When it comes to religion becoming the law of the land, the devout don't need it, the non-believers don't want it, and the politicos will corrupt it.



Then why is Roy Moore making so much noise?



I'm not demanding that you give up your faith.

I'm asking why religion should be enshrined in law.

Faith is between you and the Divine, no other person can change that. It's up to you and your choices.

I'm asking for no sacrifice unless you believe that your religion should govern the faith and religion of others.

And if that's the case, I'm asking why.



No, actually we weren't.

The U.S. Constitution doesn't mention the Christian God except in the date.

It's wholly remarkable in that it may well be the first document in history that didn't claim government power derived from the Divine.

Men of faith and men of reason deliberately chose not to make a public declaration of religion even as they acknowledged it's role in individual action.

They knew that faith must be chosen, not compelled.



Talk about timing…

I always find it amazing when I have to point out the U.S. was not founded as a "Christian nation" when one house of the national legislature is called the Senate.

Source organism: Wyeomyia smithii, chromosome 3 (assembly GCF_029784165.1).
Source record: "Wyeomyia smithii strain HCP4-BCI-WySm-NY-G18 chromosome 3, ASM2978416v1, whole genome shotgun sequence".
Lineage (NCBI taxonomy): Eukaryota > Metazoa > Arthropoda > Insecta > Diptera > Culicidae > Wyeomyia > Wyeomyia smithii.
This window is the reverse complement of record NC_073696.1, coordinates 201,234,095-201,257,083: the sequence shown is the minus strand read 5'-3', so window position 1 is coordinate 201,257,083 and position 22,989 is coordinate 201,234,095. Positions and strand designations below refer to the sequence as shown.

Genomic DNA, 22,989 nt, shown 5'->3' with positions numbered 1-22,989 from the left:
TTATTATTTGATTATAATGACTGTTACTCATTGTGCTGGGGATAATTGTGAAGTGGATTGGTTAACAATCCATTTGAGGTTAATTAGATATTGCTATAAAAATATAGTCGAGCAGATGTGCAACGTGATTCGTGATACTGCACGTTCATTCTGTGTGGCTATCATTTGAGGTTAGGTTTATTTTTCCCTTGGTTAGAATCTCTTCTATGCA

I've written about this many times before. But please don't take my word for it.

http://www.usconstitution.net

That's a site created to explore and explain the Constitution. Look for yourself. Try to find any mention of the Bible or the Divine.



Considering the custom of the times, omitting "those words" was even more revolutionary than the Declaration of Independence and the battles that followed.

Again, that doesn't mean that the Founders weren't devout. It does mean that they knew about the English Civil War and the problems caused by some colonies and their religious restrictions.

I'd like to think that each of the Founders decided that if his church wasn't going to be "top dog," no one else's would be either.

And that is why Roy Moore is wrong.



Can you show where I'm wrong?



The question you should be asking yourself is not if the Founders were religious or if the U.S. was founded as a "Christian nation."

No, the question is why the Founders, among the best educated men of their time, chose not to make the Constitution dependent on any faith.

I'll give you a hint. Too many people are in religion for the politics.



I am, and it relates to the question in the title of the post.

If anyone thinks their religion needs the force of law to back it up, then they are doing it wrong.

The law should neither help nor hinder religion. But no religion should rely on force either.



If it's a straw man, then why did Roy Moore say what he did?

There's a difference between personal faith and public policy.



Pardon, but I think that's wrong.

It's not that the American people hate the Divine. And I don't think they may object because it is a Christian policy.

I think they object because it is a religious rule made policy.

NeoNotes are the selected comments that I made on other boards, in email, or in response to articles where I could not respond directly.